Howard asked us before he and his guests left that evening how long we were staying; he wanted to invite us for cocktails at their house. With only one night left in our stay, he was bummed, because they had dinner plans the following night.
He stewed for a moment and said, “Oh heck, just come over about 5:30, we’ll have drinks, just drinks, no appetizers, because we have dinner plans at 7:00. Just come for the hour and a half, so you can see our place. We would love to have you. Muriel will work out the details about how to get there, won’t you, darling?”
“Of course. I’ll take care of it.” Muriel said.
“Of course. We’ll be there,” we agreed. Our second invitation into a home–behind closed gates.
After Bill and Howard and their two guests left, we returned to the living room. Muriel and Leslie set about with a map to highlight spots in town we must not miss. They suggested that we make a point to see.
“The Fabrica La Aurora Gallery is a short hike from your hotel. Not all the galleries will be open tomorrow morning. For those that are in, stop and visit with the artist, browse, and explore. There is a coffee shop in front, but a sandwich shop in the back I recommend. Go to the back corner, just keep going back and to your right and you will find it. They offer coffee, sandwiches, smoothies and the like.”
In conversation we learned that Harley had been born in an internment camp for the Japanese in Arizona. Later when those in the camps were “adopted” by families east of the Mississippi River, his family went to live with a Quaker family in Pennsylvania. He became an aerospace engineer – even worked with NASA for two years – and lived in several locations before retiring from his last job assignment in Dallas. He was widowed with two grown sons when he met Muriel.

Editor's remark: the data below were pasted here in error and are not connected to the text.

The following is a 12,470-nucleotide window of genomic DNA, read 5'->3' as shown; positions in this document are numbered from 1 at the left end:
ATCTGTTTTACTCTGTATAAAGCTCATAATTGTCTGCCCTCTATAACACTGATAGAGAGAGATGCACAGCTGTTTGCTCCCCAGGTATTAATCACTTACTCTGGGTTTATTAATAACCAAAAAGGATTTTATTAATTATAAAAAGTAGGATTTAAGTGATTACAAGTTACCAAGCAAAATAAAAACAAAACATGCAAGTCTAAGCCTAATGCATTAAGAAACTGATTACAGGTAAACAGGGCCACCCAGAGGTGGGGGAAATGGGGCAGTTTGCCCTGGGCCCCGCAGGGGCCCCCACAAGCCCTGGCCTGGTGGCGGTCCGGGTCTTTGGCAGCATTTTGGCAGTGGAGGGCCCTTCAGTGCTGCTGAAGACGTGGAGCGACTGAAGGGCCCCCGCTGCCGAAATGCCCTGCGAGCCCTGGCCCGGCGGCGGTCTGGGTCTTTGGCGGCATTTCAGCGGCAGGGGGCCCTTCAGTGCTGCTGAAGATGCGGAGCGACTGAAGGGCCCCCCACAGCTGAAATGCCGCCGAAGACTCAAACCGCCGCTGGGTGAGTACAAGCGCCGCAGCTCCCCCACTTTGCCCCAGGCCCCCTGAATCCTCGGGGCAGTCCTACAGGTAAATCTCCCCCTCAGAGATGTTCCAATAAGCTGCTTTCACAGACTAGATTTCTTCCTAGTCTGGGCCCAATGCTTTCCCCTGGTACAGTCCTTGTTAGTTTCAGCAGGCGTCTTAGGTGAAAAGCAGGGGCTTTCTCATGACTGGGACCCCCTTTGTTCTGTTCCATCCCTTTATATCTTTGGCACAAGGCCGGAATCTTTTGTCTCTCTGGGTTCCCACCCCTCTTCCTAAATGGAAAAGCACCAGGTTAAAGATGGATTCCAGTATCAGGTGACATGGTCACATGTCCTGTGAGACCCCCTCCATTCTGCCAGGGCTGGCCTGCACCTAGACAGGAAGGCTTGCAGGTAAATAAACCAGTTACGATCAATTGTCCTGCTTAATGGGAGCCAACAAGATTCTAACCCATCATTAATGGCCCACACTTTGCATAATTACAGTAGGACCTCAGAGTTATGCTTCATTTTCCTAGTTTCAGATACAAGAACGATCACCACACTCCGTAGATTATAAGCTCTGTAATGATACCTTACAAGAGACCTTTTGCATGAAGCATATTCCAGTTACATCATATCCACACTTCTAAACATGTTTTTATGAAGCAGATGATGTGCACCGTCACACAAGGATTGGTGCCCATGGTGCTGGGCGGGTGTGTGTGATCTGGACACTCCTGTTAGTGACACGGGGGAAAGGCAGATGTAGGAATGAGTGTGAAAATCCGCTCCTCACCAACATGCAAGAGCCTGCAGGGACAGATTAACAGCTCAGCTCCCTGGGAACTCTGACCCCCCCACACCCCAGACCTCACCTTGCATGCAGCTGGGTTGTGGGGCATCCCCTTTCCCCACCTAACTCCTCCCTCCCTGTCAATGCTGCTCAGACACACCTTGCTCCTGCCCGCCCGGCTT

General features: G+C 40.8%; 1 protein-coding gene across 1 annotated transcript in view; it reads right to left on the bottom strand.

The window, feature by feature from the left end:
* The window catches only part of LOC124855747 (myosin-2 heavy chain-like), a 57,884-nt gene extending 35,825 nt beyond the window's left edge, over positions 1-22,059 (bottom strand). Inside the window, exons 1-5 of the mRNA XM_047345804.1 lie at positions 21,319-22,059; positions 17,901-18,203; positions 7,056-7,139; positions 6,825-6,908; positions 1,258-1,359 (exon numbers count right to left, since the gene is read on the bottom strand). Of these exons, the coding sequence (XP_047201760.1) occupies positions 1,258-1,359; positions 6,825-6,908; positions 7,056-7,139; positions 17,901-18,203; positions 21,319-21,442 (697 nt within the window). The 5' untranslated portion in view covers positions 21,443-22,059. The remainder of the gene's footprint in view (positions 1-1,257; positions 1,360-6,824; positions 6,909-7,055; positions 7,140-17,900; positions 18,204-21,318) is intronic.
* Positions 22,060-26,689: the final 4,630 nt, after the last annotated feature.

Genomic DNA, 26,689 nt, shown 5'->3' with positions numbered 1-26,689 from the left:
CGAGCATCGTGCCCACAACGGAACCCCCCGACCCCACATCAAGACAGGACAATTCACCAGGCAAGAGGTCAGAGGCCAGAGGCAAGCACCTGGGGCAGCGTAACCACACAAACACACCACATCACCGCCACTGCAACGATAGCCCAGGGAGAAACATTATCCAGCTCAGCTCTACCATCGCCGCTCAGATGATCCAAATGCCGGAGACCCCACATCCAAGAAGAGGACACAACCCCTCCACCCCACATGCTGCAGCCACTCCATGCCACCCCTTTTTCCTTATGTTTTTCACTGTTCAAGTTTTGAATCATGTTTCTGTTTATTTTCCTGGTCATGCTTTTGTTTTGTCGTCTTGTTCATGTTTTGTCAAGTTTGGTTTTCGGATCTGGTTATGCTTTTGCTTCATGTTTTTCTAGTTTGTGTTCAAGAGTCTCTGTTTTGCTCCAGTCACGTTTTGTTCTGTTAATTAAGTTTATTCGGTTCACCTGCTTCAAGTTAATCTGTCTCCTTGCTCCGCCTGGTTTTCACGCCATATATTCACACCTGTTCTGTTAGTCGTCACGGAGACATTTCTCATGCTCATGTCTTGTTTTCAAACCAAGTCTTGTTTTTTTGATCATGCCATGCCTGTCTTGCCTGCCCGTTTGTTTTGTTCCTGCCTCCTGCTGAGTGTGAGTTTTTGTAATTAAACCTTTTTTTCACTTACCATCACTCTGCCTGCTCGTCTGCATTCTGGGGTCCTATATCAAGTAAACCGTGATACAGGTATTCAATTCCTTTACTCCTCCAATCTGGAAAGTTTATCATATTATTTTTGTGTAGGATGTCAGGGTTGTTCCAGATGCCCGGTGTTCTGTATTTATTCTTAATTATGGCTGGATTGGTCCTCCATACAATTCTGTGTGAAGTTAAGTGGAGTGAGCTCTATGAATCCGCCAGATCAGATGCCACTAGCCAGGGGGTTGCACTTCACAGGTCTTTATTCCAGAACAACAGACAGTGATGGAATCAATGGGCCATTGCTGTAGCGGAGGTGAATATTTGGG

Muriel had a story of her own. Married once for fourteen years, her husband died from cancer. Married a second time for less than a year, her spouse was killed in an accident. Now she says, “I make sure Harley gets to the doctor regularly. I feed him right, remind him to take his vitamins, encourage exercise, and give him probiotics—whatever it takes to live my life with him as long as possible.” With no children of her own, she considered herself blessed with stepchildren and scads of step-grandkids. She worked to keep up relationships over time and distance.
While I talked to Harley about Quaker topics we shared in common and his life, Muriel showed the other three women some cards of her art work. I missed getting to see them, so I found some of her art work on-line later. (Google her name, Muriel Mimura, to see her stunning artwork on-line; or go to her Facebook page, Muriel Elliott Mimura.)
On our way back to the hotel that night, the four of us each shared the nuggets of gold we had mined from our new friends. We left their place with stories to tell, memories to treasure, and another invitation to make any tourist envious.
(MORE TO COME)